Perhaps if the state didn’t let themselves be collectively bent over by the teachers union this wouldn’t happen. FREE HEALTH CARE?!?! Are you kidding? You people voted the world for your teachers and then they wanted more. Now the consequences of those actions are manifesting themselves and you’re concerned about a parade? Even if it were funded by the city it would be a drop in the bucket compared to all the money your great state wastes on illegals and other garbage. And as someone pointed out, I bet the Lakers exert a positive influence on the L.A. economy. I and others I know have driven hundreds of miles to watch basketball in L.A.


David C June 17, 2009, 2:41 PM

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David C June 17, 2009, 2:41 PM

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Tom June 17, 2009, 4:37 PM

Obviously the donors care more about the Lakers than your daughters teacher. Is that fair? NO, neither is life. Welcome to the conversation.
Your daughter won’t be in Kindergarten next year anyway and if she is…well you should worry about that a little more and not basketball parades.

Not OK June 18, 2009, 11:51 AM

It’s too bad that it’s not so easy. You can’t simply cancel a parade and save a teacher. We’ve spent years building a horrible system where the California Teachers Union runs California education for the benefit of older teachers (not better teachers and certainly not for the children)
On top of that we have a payroll that needs more money than we bring in during the best years. We were on our way to bankruptcy long before the “global problems”. The system needs an overhaul; it’s time to pay the piper.

Anonymous June 23, 2009, 4:16 PM

Money had a great deal to do with the teacher you mentioned being laid off. Regretably, the decision as to who gets laid off has little if anything to do with a teacher’s abilities. A medicore teacher with senioity stays, an excellent teacher without senioity goes.

patty49er June 23, 2009, 6:25 PM

I’ve taught for 22 years and I work my butt off every single year. Ask my husband and he’ll tell you the long hours I put in to prepare engaging lessons (this is for high school) and also to grade and give lots of feedback. I’m talking 50 hours plus some weeks. I don’t need tenure because I take pride in how I do my job and I also develop a close bond with my students, who happen to be “at-risk,” by the way.

If administrators would follow procedure, the bad teachers would be weeded out, but doing this takes time and effort. Administrators are supposed to get “problem” teachers help and everything has to be documented. When there are parent and student complaints that are more serious than Johnny getting an “A-” instead of an “A” in a class, then that must be documented. When there is enough documentation and if there isn’t enough improvement being shown, then a teacher can be fired. But there has to be due process. I guess in the old days, teachers were being fired for things like union participation, being homosexual, political party affiliations, or because of personality conflicts with the principal.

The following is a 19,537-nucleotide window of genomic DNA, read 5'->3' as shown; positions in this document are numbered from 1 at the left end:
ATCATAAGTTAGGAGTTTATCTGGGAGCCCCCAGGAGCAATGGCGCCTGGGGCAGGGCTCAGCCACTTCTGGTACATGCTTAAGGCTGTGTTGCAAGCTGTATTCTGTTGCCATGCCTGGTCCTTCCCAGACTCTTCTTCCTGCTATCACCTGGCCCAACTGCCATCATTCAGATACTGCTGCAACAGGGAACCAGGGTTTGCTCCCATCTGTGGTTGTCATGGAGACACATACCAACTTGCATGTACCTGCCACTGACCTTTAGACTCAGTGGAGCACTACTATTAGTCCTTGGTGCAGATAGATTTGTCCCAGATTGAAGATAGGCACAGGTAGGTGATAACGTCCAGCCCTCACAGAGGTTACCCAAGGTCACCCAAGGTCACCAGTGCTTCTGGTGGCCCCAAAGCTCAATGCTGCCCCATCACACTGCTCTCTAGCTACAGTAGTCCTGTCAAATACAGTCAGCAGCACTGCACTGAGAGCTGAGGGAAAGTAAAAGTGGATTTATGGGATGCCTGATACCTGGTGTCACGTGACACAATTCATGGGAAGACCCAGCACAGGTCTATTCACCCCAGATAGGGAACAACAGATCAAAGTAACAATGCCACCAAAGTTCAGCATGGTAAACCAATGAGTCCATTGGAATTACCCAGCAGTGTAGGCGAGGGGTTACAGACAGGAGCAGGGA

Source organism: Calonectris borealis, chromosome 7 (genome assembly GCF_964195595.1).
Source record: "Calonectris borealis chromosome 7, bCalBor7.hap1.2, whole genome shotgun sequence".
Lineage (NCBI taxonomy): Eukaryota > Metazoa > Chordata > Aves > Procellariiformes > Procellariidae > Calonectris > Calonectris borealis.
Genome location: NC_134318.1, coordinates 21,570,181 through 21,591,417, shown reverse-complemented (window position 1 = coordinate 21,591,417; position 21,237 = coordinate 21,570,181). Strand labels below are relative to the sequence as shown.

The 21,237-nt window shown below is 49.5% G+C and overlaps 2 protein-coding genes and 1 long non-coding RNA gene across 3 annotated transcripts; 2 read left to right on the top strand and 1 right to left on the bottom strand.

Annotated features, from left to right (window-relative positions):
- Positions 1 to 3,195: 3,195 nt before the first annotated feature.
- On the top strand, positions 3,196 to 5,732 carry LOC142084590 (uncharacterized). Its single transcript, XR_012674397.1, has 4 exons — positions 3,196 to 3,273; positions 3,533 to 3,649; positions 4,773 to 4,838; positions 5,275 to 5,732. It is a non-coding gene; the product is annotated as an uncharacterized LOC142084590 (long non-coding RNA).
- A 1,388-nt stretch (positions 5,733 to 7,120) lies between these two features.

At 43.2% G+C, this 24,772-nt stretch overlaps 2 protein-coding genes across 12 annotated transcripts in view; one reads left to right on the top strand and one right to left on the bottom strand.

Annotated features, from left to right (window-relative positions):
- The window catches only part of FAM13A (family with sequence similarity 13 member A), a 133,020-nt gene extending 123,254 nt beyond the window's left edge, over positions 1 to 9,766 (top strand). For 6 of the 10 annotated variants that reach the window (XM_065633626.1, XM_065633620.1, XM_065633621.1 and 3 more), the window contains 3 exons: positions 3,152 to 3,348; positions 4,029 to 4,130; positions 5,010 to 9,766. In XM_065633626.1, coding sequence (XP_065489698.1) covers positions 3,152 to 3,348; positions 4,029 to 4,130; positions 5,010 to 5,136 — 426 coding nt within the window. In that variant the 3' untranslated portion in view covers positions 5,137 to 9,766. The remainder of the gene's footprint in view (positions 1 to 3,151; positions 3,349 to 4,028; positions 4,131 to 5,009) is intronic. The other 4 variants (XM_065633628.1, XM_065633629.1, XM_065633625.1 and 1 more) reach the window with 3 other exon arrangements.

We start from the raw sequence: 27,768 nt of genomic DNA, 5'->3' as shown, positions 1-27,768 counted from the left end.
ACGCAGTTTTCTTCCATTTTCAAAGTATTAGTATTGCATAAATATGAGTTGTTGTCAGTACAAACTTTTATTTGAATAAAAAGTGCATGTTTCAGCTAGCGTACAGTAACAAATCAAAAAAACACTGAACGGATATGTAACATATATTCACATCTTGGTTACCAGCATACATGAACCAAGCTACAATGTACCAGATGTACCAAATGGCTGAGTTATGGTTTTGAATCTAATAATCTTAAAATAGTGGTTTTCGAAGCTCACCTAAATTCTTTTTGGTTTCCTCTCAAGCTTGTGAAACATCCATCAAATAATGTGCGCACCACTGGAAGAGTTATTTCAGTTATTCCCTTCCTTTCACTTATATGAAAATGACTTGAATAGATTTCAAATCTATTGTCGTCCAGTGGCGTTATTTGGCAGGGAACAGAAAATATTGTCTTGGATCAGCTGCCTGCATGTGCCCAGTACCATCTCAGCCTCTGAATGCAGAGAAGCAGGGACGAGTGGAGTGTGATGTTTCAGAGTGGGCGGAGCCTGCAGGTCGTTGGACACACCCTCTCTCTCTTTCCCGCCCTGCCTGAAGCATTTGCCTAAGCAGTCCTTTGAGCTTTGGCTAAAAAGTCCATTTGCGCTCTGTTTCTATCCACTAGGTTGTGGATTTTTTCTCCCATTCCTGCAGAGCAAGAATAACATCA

In my district (in Southern California but not Los Angeles) teachers used to be hired as temporary contract teachers for the first 2-3 years and could be fired at the principal or district’s whim until they got permanent status (they don’t call it tenure). Now what they’re doing is hiring new teachers as long-term substitute teachers (they don’t receive benefits, which is cheaper) and can be laid off at a moment’s notice, which I think is uncool. All of those teachers have now been laid off and we’re hearing there may be lay-offs in August when we thought we were all safe if we didn’t get a pink slip in March. I’m pretty sure I’m safe. There will be weak teachers who will be safe and strong teachers who may be laid off. If administrators will do what is necessary to force weak teachers to improve or lose their jobs, then everybody will be better off. Maybe parents will need to be more involved in their children’s education and if they realize there’s a weak teacher, parents will have to be vocal. Parents have way more power than they may realize.

I realize this is a scary time for everybody. There’s also talk of cutting our pay and benefits. There will also be another round of lay-offs at my husband’s aerospace company. He’s been there 25 years and doesn’t consider himself totally safe. Blaming Obama seems pretty silly when he’s been in office for five months. It took more than five months for all of this to develop; I’m no economist, but I would think that expecting Obama to get it solved in five months is unrealistic. Being worried and scared? That’s realistic.

Cheryl June 25, 2009, 12:12 PM

I know how you feel! I just found out from my son’s Kindergarten teacher is also being laid off. I, too am beyond devestated. She is an excellent teacher that didn’t deserve that pink slip, as she has made all of her children in her class excel. I want to help her but I don’t know where to start, as there are many other stories out there like this.

Nurblari February 7, 2011, 4:21 AM


Buy Dress February 17, 2011, 6:49 PM

Awesome, I adore The Lakers! They are the top team in basketball! We will never ever see another power house team like this again, although they lost to the Cavs! Go KOBE!